I often feel that the whole framework of our thought particularly on higher education is based on our experiences abroad and that we comment on morsels of news from home from this point of view often without getting the whole picture of how things work there. It would be very valuable to get the perspectives of the people I mention above, but I'm afraid you'll find it very difficult to induce civil servants and students to comment freely, even anonymously.

Charis Quay said...

That should read 'same elite group as you (all) have'. Sorry.

SaPPhiRe DraGoN said...
This comment has been removed by the author.
Abu Abdullah Anas Al Banji said...

Sounds workable. Just how diverse is 'diverse', anyway?

Anonymous said...

If this blog could not get away its association with all the elite schools, you will (you have) lose the readership from general public.

Most of you have only spent a short time studying at these places, all you know about university ranking are from what you read from the media. If you have study hard during your time at these places, i doubt you have even been through the whole campus. So stop taking a free-ride on the brand name.

I started reading this blog thinking the bloggers are trying to make a difference in the education policy in Malaysia. All I read about the last few years were just self-gratifying post about how lucky you could be associated with these prestigious institutions.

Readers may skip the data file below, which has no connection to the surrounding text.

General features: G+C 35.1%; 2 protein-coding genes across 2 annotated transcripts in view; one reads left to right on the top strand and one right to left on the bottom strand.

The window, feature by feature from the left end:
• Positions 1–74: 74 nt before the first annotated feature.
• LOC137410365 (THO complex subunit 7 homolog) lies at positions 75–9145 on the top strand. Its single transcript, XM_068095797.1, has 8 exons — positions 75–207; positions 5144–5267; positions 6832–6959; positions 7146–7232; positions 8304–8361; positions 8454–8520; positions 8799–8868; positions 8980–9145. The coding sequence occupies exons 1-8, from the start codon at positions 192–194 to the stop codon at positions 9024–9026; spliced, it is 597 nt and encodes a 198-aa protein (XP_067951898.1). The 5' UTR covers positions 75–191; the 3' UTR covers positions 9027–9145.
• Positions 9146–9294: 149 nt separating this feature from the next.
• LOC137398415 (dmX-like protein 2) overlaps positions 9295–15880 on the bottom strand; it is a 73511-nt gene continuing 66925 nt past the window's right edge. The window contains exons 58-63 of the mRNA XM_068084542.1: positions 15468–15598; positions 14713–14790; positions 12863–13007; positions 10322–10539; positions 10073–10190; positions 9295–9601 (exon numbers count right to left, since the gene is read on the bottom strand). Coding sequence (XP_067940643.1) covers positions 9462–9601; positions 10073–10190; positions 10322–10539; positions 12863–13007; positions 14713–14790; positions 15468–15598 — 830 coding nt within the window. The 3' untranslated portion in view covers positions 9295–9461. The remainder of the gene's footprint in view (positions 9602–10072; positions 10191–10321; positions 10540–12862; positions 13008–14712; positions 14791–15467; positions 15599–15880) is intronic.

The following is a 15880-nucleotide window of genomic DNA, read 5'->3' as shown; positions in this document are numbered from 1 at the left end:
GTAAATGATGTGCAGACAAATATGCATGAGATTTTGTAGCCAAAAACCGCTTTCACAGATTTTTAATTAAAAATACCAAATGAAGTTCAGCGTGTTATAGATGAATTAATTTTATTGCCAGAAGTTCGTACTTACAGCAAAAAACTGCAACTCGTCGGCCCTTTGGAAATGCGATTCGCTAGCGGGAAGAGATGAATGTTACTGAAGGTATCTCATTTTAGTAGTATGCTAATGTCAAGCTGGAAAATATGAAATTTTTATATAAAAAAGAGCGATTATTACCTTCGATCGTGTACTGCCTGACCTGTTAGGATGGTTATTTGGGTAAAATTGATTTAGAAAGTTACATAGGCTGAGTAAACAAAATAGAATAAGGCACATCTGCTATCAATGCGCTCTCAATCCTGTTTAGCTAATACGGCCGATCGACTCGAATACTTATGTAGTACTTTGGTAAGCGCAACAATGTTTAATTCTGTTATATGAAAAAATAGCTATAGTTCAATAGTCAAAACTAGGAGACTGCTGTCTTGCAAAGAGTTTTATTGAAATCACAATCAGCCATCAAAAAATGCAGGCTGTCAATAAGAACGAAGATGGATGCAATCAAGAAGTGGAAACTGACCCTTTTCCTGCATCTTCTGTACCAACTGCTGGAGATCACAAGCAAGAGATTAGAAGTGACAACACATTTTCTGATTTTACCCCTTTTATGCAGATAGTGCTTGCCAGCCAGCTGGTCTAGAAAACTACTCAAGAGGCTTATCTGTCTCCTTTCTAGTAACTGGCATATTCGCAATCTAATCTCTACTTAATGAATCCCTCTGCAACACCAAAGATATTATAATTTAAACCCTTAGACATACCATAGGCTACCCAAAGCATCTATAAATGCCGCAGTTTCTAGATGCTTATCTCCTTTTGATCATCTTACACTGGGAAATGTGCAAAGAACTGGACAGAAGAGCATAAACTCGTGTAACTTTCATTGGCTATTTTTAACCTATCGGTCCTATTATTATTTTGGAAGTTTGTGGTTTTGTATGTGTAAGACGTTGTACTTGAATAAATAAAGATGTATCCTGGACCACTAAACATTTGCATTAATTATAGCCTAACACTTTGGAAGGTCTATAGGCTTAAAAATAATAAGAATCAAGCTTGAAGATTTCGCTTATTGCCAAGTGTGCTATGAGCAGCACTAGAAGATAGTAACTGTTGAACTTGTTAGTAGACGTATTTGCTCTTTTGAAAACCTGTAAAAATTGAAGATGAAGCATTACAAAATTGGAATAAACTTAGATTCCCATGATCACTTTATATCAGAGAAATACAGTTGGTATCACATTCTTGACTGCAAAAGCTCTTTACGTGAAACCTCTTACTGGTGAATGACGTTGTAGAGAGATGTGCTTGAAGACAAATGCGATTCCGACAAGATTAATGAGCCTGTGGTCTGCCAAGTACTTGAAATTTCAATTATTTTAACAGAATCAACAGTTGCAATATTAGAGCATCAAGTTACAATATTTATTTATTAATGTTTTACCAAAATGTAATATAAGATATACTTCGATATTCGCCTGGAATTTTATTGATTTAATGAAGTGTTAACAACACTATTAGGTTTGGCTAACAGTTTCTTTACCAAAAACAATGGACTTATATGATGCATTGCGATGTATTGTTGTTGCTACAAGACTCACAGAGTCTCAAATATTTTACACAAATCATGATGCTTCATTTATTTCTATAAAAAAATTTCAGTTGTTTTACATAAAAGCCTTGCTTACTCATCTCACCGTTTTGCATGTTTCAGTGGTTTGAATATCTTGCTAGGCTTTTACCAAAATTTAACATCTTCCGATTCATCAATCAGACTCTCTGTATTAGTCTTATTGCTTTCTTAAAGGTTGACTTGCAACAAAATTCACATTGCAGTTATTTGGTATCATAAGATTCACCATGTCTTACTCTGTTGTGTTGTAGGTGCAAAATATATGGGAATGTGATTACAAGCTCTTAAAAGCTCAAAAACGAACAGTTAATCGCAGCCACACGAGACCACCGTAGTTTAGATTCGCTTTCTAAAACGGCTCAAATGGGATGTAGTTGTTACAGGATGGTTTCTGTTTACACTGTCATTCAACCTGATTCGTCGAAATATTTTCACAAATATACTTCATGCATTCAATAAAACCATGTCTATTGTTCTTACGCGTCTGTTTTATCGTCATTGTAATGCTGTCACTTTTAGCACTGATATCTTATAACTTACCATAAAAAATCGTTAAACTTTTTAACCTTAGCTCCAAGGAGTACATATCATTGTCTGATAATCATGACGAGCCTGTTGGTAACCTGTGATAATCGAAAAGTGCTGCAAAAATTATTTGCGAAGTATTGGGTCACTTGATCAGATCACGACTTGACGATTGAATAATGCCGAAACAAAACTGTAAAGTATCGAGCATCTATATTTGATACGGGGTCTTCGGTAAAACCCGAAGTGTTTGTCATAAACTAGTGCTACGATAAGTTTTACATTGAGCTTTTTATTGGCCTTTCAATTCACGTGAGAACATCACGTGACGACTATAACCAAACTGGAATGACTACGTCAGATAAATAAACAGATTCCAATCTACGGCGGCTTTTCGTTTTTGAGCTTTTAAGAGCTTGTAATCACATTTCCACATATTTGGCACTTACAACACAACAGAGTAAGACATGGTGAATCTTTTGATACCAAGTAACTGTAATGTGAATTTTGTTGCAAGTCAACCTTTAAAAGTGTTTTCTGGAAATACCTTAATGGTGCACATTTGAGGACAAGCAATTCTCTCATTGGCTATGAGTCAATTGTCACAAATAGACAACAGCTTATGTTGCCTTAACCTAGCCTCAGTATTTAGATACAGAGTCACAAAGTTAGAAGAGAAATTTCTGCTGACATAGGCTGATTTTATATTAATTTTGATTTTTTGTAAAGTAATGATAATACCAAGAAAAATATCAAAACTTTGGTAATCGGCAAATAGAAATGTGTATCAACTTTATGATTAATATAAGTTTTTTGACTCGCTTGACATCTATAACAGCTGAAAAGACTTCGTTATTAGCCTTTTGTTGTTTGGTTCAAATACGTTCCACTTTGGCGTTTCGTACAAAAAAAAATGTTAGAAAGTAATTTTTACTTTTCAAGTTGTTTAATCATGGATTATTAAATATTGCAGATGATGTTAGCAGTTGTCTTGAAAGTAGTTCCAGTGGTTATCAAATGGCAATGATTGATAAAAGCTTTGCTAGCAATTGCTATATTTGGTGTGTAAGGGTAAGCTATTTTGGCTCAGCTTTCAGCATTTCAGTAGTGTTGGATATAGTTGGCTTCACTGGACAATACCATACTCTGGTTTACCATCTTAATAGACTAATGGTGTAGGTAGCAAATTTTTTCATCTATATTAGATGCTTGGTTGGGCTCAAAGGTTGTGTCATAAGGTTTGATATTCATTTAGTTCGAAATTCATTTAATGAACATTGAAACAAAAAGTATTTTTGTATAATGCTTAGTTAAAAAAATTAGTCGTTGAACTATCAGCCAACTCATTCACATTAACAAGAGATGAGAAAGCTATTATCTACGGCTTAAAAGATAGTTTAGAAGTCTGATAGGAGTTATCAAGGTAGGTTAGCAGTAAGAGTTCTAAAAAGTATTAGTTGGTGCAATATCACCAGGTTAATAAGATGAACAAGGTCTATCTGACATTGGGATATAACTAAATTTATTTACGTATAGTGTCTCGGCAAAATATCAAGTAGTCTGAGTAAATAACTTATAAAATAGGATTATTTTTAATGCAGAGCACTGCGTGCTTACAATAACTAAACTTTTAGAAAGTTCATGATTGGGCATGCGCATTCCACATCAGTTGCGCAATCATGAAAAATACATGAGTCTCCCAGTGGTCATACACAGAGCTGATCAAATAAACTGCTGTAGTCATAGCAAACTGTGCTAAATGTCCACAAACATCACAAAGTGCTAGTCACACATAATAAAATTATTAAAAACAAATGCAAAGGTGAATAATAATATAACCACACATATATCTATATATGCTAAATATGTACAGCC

Soo Huey said...

I actually emailed an acquaintance, recommending that he writes for this blog. Just because I think he'd be good and he's got experience as undergrad and postgrad in the local public uni system - two different universities in quite different towns too! Will see what he thinks about it and if it'll fit in his already hectic schedule.

Anyway, wanted to say amidst all this that you guys aren't doing a bad job. Even though your views are inevitably biased, the discussions had within the comments in your blog make up for it. Although it must be noted that you also seem to have a biased population of readers, but hopefully as readership expands that will balance out (a bit)?

Hence, even if additional permanent writers don't come along, I don't think it is so bad as long as you continue to consciously keep your posts as balanced as possible and provide an atmosphere conducive for discussions.

More diversity would be great, but still an excellent and refreshing blog! Thank you! :)

Coltz said...

Interesting proposal. While I must say that I don't have professional expertise in education by any means, and I'm a little "elitised" (Finishing up my B.A. at UC Berkeley, one of the least elite-looking school in the circle), I did complete my entire secondary education at a Chinese independent school in KL and can see where you're coming from.

Keep us posted on how you plan to expand the writer pool, though, and I might attempt to hop on along with others concerned with the state of education at home. =)

(Wait, or will simple no-frills emailing work?)